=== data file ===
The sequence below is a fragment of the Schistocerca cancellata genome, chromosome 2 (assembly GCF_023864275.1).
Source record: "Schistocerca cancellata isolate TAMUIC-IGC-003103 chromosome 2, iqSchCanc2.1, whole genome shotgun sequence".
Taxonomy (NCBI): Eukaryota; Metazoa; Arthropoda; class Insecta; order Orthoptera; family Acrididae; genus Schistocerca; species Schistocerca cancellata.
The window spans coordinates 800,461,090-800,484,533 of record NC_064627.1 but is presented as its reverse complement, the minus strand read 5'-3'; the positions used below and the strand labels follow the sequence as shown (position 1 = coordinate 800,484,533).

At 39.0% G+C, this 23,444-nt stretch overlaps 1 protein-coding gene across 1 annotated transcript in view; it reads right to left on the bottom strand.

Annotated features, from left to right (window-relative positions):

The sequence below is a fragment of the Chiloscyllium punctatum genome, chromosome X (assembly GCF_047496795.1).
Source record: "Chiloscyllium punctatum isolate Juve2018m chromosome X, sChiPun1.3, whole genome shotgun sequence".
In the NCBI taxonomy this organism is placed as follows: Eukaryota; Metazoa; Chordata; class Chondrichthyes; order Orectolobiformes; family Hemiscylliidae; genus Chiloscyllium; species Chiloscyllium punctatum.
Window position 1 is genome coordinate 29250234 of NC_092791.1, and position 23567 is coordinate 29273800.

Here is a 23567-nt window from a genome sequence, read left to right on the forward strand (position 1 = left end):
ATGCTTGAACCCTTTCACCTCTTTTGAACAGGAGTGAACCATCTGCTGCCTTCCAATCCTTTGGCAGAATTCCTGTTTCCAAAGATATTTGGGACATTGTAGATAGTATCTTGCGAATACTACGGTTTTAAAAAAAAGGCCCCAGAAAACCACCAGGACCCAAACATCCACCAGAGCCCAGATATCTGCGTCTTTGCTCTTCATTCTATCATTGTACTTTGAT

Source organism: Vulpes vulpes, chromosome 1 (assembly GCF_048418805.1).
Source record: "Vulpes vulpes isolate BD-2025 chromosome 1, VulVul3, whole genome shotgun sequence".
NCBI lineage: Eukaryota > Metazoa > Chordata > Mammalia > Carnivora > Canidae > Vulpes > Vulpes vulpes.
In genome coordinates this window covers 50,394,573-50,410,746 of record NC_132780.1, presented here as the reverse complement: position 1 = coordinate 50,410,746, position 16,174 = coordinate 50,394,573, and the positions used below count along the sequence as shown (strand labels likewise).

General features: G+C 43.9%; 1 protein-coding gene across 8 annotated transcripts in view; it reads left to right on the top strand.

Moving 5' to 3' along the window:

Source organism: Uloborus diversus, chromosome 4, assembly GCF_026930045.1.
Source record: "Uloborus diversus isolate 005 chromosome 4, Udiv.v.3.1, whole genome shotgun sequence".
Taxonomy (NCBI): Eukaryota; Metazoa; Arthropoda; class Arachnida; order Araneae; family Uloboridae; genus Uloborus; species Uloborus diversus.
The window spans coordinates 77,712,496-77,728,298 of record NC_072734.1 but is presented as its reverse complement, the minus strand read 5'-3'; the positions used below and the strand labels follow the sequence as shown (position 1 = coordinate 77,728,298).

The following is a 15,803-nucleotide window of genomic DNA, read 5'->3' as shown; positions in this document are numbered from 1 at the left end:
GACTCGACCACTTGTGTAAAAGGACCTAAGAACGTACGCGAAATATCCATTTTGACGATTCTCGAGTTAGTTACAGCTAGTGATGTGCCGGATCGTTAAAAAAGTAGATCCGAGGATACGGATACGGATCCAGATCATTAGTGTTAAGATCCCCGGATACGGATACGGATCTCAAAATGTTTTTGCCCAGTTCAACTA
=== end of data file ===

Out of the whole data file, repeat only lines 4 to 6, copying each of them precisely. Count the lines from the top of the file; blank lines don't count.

The window spans coordinates 800,461,090-800,484,533 of record NC_064627.1 but is presented as its reverse complement, the minus strand read 5'-3'; the positions used below and the strand labels follow the sequence as shown (position 1 = coordinate 800,484,533).

At 39.0% G+C, this 23,444-nt stretch overlaps 1 protein-coding gene across 1 annotated transcript in view; it reads right to left on the bottom strand.

Annotated features, from left to right (window-relative positions):